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Never forget

To the Editor,

As I headed to work the other morning, a thought crossed my mind. 9/11. What started out as a normal day for myself, and others, would change dramatically.

I thought back about 18 years ago when I was a security guard at a power plant in Beaver County, Pa. We had three shifts at the plant. Whatever happend on your shift, was passed on to your replacement. Normal day. Myself and a supervisor were manning Gate 16, a delivery goods recieving gate. Nothing spectacular happening. Then about 9:00, a delivery truck approached our gate.

“Did you hear whats happening in New York?” said the driver. I replied: “No, I havent.” He then said: “Turn on your radio. One of the twin towers was just hit with a commercial airliner.”

Wait. A commercial jet? No way. That would never happen here. This is America. As we signed our driver to enter the plant, we turned on the radio. Numerous reports were coming in. We listened in shock. Then…a second plane hits the twin towers. We are scared.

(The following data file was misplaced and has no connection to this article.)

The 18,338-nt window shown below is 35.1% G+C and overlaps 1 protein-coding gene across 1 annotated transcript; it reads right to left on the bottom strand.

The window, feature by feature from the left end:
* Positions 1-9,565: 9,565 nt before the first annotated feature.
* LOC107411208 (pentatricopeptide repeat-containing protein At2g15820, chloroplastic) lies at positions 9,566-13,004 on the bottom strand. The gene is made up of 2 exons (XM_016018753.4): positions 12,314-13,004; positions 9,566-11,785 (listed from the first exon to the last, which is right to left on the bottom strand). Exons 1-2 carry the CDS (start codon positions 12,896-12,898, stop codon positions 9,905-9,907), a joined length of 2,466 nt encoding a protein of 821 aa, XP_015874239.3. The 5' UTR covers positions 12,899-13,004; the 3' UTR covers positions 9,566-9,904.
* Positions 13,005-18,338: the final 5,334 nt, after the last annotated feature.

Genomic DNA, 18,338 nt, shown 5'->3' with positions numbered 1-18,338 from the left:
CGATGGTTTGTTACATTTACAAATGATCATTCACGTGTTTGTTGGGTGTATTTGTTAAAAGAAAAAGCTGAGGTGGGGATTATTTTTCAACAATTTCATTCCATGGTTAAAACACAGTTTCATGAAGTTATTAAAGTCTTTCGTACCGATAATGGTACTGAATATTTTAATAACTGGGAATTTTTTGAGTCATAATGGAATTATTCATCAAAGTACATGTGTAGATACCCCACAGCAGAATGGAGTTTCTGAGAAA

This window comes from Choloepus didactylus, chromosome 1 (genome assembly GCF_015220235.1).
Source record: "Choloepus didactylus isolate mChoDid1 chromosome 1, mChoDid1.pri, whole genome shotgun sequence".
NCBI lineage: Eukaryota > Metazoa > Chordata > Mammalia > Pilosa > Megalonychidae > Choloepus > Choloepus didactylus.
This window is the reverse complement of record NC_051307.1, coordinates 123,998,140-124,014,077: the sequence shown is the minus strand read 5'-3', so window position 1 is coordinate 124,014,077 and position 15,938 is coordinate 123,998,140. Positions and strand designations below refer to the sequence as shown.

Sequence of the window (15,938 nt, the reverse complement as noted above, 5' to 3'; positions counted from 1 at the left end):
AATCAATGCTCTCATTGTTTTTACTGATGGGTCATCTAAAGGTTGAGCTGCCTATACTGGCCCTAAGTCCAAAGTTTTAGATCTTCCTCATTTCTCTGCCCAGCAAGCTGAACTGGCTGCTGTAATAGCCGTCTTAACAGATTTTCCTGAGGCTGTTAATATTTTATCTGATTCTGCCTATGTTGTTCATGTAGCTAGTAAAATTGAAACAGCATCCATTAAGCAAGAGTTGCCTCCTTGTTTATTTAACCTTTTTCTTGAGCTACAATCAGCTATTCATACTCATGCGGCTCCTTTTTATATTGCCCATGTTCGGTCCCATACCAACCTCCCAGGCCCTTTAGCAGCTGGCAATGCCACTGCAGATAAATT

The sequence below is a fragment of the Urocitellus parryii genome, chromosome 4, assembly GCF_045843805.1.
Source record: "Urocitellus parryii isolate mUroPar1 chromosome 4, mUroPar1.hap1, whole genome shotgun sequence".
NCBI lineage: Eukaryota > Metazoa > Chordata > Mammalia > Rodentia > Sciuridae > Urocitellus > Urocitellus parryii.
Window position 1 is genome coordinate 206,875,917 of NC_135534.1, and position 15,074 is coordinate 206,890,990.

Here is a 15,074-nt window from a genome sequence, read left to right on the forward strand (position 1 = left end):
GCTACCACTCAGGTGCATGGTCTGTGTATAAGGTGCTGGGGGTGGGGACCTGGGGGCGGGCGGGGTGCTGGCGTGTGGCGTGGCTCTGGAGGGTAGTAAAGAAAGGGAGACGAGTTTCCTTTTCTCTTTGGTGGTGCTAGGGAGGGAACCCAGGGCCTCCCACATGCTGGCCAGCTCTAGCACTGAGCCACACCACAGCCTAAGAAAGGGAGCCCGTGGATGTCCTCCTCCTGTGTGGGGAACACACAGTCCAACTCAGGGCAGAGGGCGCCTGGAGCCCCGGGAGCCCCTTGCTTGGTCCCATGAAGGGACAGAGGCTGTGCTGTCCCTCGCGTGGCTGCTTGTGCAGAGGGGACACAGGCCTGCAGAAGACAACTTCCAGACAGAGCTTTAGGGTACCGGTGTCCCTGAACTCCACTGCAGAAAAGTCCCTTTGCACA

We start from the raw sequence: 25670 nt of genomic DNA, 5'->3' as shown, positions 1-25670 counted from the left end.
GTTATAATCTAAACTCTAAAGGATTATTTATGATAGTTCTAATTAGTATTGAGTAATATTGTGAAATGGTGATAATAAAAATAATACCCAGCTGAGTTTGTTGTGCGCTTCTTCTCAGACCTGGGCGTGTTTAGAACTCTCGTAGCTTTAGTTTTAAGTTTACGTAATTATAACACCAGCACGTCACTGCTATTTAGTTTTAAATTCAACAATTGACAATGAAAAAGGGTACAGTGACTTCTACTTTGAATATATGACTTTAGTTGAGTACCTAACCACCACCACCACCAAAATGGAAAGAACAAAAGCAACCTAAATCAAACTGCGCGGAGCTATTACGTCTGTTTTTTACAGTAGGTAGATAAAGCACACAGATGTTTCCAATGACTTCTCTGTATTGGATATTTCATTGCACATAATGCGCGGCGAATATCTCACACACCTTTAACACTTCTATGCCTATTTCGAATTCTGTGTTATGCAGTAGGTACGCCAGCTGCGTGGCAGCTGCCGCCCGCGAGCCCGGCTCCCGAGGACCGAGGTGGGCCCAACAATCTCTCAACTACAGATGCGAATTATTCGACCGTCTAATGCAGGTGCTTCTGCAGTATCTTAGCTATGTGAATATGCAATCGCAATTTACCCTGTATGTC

More news coning in. Then…a plane crashes in Shanksville, Pa. The Pentagon is attacked with a plane. My boss looks at me and says: “Are we going to die?”

I told her: “If we die, we’ll die together.”

We hugged each other for a short time. By this time, our shift supervisor stopped by our gate and informed us that we were on high alert. Our plant supervisor called in 10 more security guards to be placed in different parts of the plant. What was a normal five to six guards working, expanded to 15 per shift.

We did our job, but in a different perspective. Every vehicle was inspected inside and out. And every person was inspected the same way.

As our reliefs were coming on to our area, everything was explained on what was going on, and what had to be done.

Our plant supervisor had a small debriefing on what was going on, and what was to be expected from every security guard.

As I left my workplace, I was still in shock of what happened…how many innocent people lost their lives. How many people were affected by this catastrophic incident.

Fast forward 18 years, I am at my present job. And to think on what happened on that fateful day, we will never…ever…forget 911.

Kevin Neverly

Weirton

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